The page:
And there’s no chance also international flights can pick up the slack. The huge number of Covid-19 cases in April and May has meant India is on most countries’ ‘Red List.’ CAPA projects international traffic of 16-21 million passengers but warns this is likely to be on the lower end of the spectrum and anyway can’t be predicted because it depends heavily on governments around the globe. Indigo isn’t expecting any international traffic recovery before the fourth quarter.

All this is a far cry from a few years ago when the airline industry was struggling to cope with runaway growth. Between 2014 and 2018, the industry almost doubled in size with growth of 20.8 per cent in 2015 and 22.2 per cent in 2016. In 2017, growth stayed high at 18.2 per cent and that was followed by 18.6 in 2018.

The result of those go-go years was that the industry planned ahead for an era of limitless growth. Delhi airport, built to handle 60 million passengers annually, suddenly found it had 69.2 million in FY2018-19. It then embarked on an expansion that would enable it to cope with 100 million passengers. The government also pushed ahead with its plans to build second airports like Navi Mumbai and Jewar to cope with excess traffic.

The airports are also squeezed in a different way. Airports have huge fixed costs and can’t easily lower spending. Similarly, it’s not even possible to reduce large staff numbers because they’re needed to keep airport facilities in working order.

Air India privatisation

What’s going to happen to Air India’s privatisation plans with the industry in the dumps? The airline is bound to wrack up huge losses this year and will be worth even less than it might have been a couple of years ago. Plus, there’s the crucial point that potential buyers like the Tatas will also be financially poorly placed to make generous offers. Equally, it’s tough to see how other buyers like SpiceJet’s Ajay Singh could assemble the capital for a serious offer in the current circumstances. CAPA suggests the government should put together a Plan B for the airline’s sale but doesn’t specify what form this might take.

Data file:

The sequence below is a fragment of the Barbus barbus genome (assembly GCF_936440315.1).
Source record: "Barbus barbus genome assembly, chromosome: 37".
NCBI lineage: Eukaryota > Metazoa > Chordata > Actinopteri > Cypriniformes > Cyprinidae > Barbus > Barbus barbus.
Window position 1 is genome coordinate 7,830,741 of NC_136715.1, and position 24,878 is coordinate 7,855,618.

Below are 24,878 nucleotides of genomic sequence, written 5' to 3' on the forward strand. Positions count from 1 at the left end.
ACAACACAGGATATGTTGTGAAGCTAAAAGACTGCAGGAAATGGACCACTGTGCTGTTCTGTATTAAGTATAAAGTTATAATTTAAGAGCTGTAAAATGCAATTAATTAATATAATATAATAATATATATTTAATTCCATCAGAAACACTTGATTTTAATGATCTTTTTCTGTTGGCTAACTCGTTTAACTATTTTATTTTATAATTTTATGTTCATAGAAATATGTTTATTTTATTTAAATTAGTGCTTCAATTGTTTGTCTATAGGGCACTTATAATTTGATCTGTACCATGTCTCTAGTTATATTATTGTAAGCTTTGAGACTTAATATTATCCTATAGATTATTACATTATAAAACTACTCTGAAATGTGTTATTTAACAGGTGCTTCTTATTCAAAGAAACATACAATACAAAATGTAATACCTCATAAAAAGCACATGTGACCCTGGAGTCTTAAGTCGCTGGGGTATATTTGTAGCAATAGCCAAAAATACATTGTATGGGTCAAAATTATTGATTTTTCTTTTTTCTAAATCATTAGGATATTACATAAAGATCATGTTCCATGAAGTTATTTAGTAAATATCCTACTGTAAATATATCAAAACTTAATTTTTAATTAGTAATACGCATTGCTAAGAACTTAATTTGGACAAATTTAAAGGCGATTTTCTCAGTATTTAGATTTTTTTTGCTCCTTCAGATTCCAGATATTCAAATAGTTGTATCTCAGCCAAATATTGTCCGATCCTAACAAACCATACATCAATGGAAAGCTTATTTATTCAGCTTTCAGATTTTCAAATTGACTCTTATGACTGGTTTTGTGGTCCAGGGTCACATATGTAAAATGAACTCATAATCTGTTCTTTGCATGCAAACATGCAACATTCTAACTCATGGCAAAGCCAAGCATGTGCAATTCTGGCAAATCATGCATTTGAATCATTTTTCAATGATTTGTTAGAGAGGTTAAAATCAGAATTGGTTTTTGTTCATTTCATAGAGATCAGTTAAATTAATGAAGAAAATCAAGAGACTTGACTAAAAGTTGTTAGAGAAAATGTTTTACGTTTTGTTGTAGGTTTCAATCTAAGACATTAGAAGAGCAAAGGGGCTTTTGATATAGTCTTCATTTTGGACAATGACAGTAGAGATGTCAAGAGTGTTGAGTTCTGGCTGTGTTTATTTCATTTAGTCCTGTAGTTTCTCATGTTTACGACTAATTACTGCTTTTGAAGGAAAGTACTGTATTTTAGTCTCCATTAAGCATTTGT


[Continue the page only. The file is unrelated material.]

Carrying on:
Many analysts argue constant price wars have hurt the industry and led to airlines like Jet, Kingfisher and Sahara failing and others like SpiceJet hanging in there despite a weak balance sheet. But that argument can be countered by pointing at IndiGo, which over the last 16 years has seized almost 50 per cent market share and has abundant cash reserves. CAPA argues the industry has lurched from one crisis to another since 2004 and needs to put its house in order.

Where does all this leave the industry? Aviation experts point hopefully to January and February when traffic rose to 50 per cent of pre-pandemic levels. If the third wave holds off or isn’t as brutal as the second, the industry might be able to stagger back to better times. But the last few months will have taken a toll. IndiGo will survive the pandemic thanks to its deep pockets. All the others are perilously close to the brink and would need only the slightest push to tip them over the edge. Nevertheless, CAPA says one or two new airlines are likely to join the perennial quest to be a star of India’s skies, a strong testimony to the eternal lure of the aviation industry even during the stormiest weather. ·

Published on June 08, 2021